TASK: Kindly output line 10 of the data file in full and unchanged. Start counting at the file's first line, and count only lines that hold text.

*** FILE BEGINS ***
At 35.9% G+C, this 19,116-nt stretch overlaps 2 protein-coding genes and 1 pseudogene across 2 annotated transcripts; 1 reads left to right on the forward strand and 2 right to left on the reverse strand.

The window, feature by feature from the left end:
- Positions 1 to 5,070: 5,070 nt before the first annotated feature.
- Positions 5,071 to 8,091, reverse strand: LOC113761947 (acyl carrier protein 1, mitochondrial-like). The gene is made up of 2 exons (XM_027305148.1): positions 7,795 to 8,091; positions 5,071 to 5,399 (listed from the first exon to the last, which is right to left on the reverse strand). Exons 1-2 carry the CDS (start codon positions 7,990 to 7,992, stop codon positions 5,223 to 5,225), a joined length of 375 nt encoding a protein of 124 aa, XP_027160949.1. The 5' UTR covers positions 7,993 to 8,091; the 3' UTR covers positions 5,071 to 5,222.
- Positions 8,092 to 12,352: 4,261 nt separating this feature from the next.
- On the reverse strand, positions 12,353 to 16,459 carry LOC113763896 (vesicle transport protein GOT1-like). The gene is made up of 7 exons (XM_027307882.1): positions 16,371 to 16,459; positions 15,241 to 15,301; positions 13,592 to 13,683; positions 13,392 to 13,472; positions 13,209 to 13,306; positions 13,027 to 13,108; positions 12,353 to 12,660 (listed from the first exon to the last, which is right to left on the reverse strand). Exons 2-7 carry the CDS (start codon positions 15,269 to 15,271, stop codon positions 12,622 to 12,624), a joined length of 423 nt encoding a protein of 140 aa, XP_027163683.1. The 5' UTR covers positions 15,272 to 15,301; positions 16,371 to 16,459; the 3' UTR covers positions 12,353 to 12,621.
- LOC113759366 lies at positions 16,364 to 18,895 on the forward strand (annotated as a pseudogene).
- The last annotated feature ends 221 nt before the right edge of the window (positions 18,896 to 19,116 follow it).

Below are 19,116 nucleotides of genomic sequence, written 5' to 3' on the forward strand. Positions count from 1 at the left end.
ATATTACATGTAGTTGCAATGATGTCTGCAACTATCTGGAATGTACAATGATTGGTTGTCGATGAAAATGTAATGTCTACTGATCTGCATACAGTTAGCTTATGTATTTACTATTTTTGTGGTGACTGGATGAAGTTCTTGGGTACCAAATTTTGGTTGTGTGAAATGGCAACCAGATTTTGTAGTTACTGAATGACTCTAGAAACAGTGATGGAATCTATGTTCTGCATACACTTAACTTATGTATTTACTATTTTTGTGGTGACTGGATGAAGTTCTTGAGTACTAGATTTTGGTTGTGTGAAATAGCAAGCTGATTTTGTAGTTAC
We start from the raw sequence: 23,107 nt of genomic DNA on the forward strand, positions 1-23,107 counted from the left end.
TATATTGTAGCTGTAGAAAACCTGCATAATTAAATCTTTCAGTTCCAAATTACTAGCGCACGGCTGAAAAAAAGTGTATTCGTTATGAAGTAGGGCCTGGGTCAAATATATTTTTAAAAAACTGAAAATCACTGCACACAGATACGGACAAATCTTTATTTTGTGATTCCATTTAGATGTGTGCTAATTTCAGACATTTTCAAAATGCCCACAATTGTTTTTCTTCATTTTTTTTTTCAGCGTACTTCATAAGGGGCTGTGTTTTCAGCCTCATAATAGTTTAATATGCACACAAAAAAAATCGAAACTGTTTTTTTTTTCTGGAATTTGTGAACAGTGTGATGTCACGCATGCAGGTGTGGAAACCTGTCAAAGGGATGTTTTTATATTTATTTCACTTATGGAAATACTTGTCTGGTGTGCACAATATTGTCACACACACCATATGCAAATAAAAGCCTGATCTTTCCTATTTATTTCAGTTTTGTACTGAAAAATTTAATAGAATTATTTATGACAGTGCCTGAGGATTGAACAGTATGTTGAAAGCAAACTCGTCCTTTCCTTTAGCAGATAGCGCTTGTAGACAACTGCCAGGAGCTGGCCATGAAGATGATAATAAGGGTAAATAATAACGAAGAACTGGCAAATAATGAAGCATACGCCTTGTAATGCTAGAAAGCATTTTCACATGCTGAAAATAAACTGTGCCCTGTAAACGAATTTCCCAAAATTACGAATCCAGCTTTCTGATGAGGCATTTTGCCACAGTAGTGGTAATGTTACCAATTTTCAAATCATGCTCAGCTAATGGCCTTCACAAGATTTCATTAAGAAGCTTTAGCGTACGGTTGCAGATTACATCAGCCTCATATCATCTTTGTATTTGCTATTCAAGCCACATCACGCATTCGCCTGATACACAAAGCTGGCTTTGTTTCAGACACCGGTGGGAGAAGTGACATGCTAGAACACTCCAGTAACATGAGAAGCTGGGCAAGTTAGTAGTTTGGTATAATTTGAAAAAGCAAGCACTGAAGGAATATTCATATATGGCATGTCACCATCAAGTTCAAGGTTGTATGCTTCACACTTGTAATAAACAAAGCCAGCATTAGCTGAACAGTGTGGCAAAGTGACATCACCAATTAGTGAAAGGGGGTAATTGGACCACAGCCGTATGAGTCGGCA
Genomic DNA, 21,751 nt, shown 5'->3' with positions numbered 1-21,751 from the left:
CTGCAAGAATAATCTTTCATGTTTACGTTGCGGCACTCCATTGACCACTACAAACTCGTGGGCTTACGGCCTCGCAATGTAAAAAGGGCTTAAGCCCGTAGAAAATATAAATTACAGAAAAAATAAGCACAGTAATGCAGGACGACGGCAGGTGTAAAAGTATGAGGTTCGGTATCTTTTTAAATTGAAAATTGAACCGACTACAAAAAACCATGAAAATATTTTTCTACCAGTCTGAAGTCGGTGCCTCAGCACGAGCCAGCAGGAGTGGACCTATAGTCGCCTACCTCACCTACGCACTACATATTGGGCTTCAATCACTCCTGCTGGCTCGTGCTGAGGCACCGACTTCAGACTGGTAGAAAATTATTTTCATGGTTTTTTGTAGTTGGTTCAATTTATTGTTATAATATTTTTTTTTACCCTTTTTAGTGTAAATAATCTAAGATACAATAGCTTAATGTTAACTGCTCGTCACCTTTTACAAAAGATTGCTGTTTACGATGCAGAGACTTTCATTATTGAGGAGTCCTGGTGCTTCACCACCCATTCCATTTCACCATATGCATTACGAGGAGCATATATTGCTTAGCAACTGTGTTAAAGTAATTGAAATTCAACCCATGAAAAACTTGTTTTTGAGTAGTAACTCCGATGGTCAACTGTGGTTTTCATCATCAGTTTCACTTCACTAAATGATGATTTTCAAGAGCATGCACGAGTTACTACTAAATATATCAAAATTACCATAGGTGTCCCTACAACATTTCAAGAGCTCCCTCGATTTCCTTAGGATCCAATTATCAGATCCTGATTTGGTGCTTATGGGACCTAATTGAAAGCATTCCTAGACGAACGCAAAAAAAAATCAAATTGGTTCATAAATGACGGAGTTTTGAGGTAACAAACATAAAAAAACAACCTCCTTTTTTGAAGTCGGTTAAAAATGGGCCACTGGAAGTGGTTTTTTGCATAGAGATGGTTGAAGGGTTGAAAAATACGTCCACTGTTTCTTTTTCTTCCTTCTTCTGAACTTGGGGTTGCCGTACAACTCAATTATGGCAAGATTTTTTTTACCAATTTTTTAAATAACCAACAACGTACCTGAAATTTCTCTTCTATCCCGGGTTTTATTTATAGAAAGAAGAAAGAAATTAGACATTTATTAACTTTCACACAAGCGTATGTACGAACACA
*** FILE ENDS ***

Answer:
ATATTACATGTAGTTGCAATGATGTCTGCAACTATCTGGAATGTACAATGATTGGTTGTCGATGAAAATGTAATGTCTACTGATCTGCATACAGTTAGCTTATGTATTTACTATTTTTGTGGTGACTGGATGAAGTTCTTGGGTACCAAATTTTGGTTGTGTGAAATGGCAACCAGATTTTGTAGTTACTGAATGACTCTAGAAACAGTGATGGAATCTATGTTCTGCATACACTTAACTTATGTATTTACTATTTTTGTGGTGACTGGATGAAGTTCTTGAGTACTAGATTTTGGTTGTGTGAAATAGCAAGCTGATTTTGTAGTTAC